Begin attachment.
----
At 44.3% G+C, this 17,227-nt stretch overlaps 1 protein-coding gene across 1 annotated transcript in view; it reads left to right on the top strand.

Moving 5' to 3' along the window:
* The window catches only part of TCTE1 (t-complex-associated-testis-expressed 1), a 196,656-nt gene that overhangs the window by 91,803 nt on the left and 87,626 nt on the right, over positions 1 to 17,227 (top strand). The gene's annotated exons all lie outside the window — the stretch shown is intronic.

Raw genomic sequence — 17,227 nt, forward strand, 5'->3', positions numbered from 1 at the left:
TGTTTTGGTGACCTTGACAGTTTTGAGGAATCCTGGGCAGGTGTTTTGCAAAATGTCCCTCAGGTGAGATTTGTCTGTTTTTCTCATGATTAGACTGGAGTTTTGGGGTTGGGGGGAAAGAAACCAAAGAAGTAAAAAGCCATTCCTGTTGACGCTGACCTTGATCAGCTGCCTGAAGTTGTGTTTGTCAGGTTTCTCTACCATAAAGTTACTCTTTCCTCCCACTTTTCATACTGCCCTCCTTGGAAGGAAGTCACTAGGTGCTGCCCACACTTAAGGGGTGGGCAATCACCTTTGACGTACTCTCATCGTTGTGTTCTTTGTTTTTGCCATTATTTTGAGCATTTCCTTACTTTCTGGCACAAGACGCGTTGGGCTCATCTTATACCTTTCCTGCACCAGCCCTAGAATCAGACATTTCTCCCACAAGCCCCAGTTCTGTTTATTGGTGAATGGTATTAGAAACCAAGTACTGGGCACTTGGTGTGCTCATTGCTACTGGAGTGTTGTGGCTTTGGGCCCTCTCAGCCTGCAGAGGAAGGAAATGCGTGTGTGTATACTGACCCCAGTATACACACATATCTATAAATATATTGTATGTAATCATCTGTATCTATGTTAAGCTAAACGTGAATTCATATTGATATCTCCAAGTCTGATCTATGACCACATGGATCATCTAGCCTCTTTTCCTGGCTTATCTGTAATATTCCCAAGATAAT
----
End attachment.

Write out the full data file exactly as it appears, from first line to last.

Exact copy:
At 44.3% G+C, this 17,227-nt stretch overlaps 1 protein-coding gene across 1 annotated transcript in view; it reads left to right on the top strand.

Moving 5' to 3' along the window:
* The window catches only part of TCTE1 (t-complex-associated-testis-expressed 1), a 196,656-nt gene that overhangs the window by 91,803 nt on the left and 87,626 nt on the right, over positions 1 to 17,227 (top strand). The gene's annotated exons all lie outside the window — the stretch shown is intronic.

Raw genomic sequence — 17,227 nt, forward strand, 5'->3', positions numbered from 1 at the left:
TGTTTTGGTGACCTTGACAGTTTTGAGGAATCCTGGGCAGGTGTTTTGCAAAATGTCCCTCAGGTGAGATTTGTCTGTTTTTCTCATGATTAGACTGGAGTTTTGGGGTTGGGGGGAAAGAAACCAAAGAAGTAAAAAGCCATTCCTGTTGACGCTGACCTTGATCAGCTGCCTGAAGTTGTGTTTGTCAGGTTTCTCTACCATAAAGTTACTCTTTCCTCCCACTTTTCATACTGCCCTCCTTGGAAGGAAGTCACTAGGTGCTGCCCACACTTAAGGGGTGGGCAATCACCTTTGACGTACTCTCATCGTTGTGTTCTTTGTTTTTGCCATTATTTTGAGCATTTCCTTACTTTCTGGCACAAGACGCGTTGGGCTCATCTTATACCTTTCCTGCACCAGCCCTAGAATCAGACATTTCTCCCACAAGCCCCAGTTCTGTTTATTGGTGAATGGTATTAGAAACCAAGTACTGGGCACTTGGTGTGCTCATTGCTACTGGAGTGTTGTGGCTTTGGGCCCTCTCAGCCTGCAGAGGAAGGAAATGCGTGTGTGTATACTGACCCCAGTATACACACATATCTATAAATATATTGTATGTAATCATCTGTATCTATGTTAAGCTAAACGTGAATTCATATTGATATCTCCAAGTCTGATCTATGACCACATGGATCATCTAGCCTCTTTTCCTGGCTTATCTGTAATATTCCCAAGATAAT